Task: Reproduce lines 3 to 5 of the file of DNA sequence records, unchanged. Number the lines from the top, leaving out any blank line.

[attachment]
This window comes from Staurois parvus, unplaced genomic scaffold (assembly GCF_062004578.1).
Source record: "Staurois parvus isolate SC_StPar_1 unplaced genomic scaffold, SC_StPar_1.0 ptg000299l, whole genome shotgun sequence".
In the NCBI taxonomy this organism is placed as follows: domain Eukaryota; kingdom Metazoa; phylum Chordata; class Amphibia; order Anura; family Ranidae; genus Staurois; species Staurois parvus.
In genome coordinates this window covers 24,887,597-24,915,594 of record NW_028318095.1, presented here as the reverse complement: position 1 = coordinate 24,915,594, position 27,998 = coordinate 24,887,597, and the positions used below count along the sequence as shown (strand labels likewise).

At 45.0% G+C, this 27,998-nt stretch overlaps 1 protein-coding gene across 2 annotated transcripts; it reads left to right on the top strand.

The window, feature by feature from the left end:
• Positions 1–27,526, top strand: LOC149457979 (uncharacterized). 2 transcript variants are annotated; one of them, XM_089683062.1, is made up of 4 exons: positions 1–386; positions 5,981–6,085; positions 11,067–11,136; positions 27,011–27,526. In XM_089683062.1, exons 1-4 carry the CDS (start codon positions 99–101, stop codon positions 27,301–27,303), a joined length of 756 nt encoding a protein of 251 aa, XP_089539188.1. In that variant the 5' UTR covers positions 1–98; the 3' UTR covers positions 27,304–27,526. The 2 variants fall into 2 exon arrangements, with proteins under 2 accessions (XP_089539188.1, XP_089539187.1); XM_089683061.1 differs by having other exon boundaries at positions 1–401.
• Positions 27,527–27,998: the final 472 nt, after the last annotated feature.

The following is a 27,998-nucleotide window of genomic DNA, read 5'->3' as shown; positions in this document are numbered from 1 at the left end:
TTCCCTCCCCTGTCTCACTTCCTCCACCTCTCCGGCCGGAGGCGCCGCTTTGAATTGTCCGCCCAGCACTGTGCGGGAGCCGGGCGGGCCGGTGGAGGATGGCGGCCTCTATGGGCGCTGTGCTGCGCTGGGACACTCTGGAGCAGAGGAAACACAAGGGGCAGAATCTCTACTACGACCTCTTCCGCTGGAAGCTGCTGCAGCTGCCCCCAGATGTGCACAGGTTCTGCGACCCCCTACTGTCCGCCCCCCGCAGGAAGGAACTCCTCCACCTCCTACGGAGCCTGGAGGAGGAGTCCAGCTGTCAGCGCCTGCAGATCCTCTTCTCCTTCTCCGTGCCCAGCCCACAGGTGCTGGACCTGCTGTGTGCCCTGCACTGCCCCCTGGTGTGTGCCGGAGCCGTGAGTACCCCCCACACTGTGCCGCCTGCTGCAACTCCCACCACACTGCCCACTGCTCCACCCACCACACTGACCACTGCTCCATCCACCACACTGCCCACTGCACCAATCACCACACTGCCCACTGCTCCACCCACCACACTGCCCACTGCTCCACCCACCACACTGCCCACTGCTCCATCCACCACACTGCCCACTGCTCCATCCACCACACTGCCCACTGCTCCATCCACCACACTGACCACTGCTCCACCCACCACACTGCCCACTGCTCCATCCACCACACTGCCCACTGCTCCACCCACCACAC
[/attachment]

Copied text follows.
In the NCBI taxonomy this organism is placed as follows: domain Eukaryota; kingdom Metazoa; phylum Chordata; class Amphibia; order Anura; family Ranidae; genus Staurois; species Staurois parvus.
In genome coordinates this window covers 24,887,597-24,915,594 of record NW_028318095.1, presented here as the reverse complement: position 1 = coordinate 24,915,594, position 27,998 = coordinate 24,887,597, and the positions used below count along the sequence as shown (strand labels likewise).

At 45.0% G+C, this 27,998-nt stretch overlaps 1 protein-coding gene across 2 annotated transcripts; it reads left to right on the top strand.